--Rain forests and paradise aren’t immune, either. Some parts of the Hawaiian Islands have experienced what the National Weather Service and the U.S. Drought Monitor (a drought report published by the U.S. government) call “extreme drought” conditions.
Water shortage is a national problem we no longer can ignore. It’s global in scope, too. Here are some numbers:
--More than 1 billion people worldwide do not have access to minimal amounts of clean water, according to United Nations data.
--In Latin America alone, approximately 76 million people lack safe water, according to the World Bank.
--Every year 1.8 million children die as a result of diarrhea and other diseases caused by unsafe water and poor sanitation, according to the United Nations report mentioned above.
--By 2035, as many as 3 billion people may live in areas with severe water shortages, especially if they live in Africa, the Middle East, or South Asia, as the World Bank predicts they will. The issue for Americans isn’t simply a result of population growth or water demand, drought, development, or pollution. It’s all of that and more.
Aqua Shock begins with a look at our nation’s water supply: where it is, what’s happened to it, the global perspective, and why we should be worried. Then we examine why our water is in short supply: drought, development practices, population changes, overuse, regulation (or lack of it), worn-out sewer systems that leach away precious freshwater supplies, and contaminants—both natural and man-made. We’ll also delve into the morass of rules and regulations that govern water: who owns it, who doesn’t, and the “water gods” that often control this precious resource. These “gods” are often little-known, extremely powerful individuals in many areas of the country who, by law and sometimes behind the scenes, play a big role in whether you, our neighbor, your neighbor’s neighbor, or an entire town or city does or does not get water. We’ll also look briefly at whether it’s possible to save our water and how that can be accomplished.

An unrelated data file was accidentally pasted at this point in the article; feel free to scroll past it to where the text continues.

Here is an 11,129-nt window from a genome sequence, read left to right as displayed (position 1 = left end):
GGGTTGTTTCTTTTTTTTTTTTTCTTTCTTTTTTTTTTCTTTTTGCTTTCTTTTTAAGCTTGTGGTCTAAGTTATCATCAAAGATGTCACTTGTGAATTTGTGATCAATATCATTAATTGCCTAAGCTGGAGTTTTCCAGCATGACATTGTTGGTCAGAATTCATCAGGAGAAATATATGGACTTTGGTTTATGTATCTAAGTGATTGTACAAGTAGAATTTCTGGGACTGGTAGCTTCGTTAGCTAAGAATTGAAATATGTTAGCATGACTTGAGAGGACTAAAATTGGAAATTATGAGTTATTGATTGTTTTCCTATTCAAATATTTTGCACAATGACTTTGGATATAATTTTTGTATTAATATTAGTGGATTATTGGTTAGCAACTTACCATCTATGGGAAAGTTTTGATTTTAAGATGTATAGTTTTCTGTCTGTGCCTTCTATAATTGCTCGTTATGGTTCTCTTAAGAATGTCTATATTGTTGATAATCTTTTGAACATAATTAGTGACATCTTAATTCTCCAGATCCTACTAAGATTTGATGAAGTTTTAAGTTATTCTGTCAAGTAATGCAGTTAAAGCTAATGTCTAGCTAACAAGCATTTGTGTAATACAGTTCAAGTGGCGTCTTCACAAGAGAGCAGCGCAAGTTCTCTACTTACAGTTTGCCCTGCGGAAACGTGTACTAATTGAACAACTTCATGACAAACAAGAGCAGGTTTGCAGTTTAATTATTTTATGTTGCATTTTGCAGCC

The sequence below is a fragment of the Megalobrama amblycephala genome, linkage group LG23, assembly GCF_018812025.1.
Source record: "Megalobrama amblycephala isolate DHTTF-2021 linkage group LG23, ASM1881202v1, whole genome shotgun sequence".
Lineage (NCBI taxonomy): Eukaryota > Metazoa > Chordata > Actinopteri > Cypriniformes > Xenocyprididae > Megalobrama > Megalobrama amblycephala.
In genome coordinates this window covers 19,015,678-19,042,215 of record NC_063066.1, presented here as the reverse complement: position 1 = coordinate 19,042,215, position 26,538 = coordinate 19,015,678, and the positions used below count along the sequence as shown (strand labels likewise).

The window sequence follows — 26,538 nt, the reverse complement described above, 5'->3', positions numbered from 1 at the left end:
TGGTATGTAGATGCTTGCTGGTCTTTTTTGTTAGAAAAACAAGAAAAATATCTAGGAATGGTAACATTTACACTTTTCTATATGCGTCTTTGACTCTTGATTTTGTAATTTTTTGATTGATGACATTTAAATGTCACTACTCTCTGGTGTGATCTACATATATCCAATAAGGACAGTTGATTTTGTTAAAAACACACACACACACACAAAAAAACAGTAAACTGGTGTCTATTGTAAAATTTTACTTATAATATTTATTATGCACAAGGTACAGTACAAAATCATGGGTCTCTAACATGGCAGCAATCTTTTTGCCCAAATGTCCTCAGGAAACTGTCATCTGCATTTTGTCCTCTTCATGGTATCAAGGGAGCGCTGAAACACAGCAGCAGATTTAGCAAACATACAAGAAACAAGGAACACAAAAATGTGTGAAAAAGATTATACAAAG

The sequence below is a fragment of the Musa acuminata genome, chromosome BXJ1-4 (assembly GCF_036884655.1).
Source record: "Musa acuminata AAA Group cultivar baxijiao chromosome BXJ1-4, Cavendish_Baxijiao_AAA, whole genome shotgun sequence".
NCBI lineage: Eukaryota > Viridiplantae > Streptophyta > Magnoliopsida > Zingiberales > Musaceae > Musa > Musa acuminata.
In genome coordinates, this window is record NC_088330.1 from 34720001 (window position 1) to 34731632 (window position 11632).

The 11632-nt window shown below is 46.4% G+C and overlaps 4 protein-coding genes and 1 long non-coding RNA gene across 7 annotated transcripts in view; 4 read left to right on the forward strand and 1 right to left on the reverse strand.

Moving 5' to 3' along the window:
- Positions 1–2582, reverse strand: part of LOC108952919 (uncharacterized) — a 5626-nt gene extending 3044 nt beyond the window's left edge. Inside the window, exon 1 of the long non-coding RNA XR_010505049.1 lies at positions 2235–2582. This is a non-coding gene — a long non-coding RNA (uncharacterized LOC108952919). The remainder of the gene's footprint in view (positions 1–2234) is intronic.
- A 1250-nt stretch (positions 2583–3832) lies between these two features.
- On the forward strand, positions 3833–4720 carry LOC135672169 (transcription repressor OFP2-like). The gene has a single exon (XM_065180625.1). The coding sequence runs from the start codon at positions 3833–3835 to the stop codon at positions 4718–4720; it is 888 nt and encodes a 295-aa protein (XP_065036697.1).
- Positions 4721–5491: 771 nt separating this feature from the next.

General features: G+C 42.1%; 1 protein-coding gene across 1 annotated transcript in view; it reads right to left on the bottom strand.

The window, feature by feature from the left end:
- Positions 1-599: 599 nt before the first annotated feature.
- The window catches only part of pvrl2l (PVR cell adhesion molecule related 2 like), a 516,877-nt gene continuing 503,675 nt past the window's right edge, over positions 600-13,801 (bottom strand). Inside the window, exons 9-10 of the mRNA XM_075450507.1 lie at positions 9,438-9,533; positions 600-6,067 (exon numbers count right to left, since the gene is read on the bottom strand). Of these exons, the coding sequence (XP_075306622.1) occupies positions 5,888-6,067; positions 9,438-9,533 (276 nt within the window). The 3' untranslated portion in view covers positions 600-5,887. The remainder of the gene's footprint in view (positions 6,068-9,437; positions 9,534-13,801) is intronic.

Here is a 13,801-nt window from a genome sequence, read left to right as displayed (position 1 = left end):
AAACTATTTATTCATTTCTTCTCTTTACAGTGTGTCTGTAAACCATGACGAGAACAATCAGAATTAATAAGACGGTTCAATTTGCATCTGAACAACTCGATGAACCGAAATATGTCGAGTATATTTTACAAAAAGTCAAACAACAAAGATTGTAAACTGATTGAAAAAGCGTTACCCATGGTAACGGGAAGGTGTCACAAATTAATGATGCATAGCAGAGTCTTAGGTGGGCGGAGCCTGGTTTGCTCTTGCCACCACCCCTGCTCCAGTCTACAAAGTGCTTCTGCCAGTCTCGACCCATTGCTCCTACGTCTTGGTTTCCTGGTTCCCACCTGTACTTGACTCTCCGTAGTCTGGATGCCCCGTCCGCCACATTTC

After reading Aqua Shock, you’ll better understand why our water is a finite resource and the importance of waking up to the looming water disaster. The ordinary individual can help turn the thirsty tide with the right information and direction. Water is a broad issue and—through the lens of Aqua Shock— anything but dry, so let’s get started.
1. U.S. General Accounting Office, Report to Congressional Requesters, GAO-03-514, “Freshwater Supply: States’ Views of How Federal Agencies Could Help Them Meet the Challenges of Expected Shortages” (July 2003): 8,http://www.gao.gov/new.items/d03514.pdf.
2. Governor Sonny Perdue/Office of the Governor, “Governor, EPD Ease Outdoor Water Use Schedules,” June 10, 2009;http://gov.georgia.gov.
3. Florida Department of Environmental Protection, “Florida Drought Conditions, Frequently Asked Questions,”http://www.dep.state.fl.us/ Drought/faq.htm; Tampa Bay Water, “Tampa Bay Regional Water Supply and Drought Index” (April 6, 2009), http://www.tampabaywater.org/
4. First United Nations World Water Development Report, “Water for People, Water for Life” (2003); Second United Nations World Water Development Report, “Water, a Shared Responsibility” (2006); United Nations Development Programme, “Human Development Report” (2006),
Susan J. Marks is an award-winning journalist and author. She spent more than a dozen years at the Denver Post,primarily as Sunday business editor and special projects editor/business. She has also written for BusinessWeek, the Los Angeles Times, Forbes, Woman’s World, ColoradoBiz, and the United Communications Group. Her work has received awards and recognition from local, regional, and national organizations, including Gannett, the Colorado Press Association, and the Society of American Business Editors and Writers. She lives in Denver.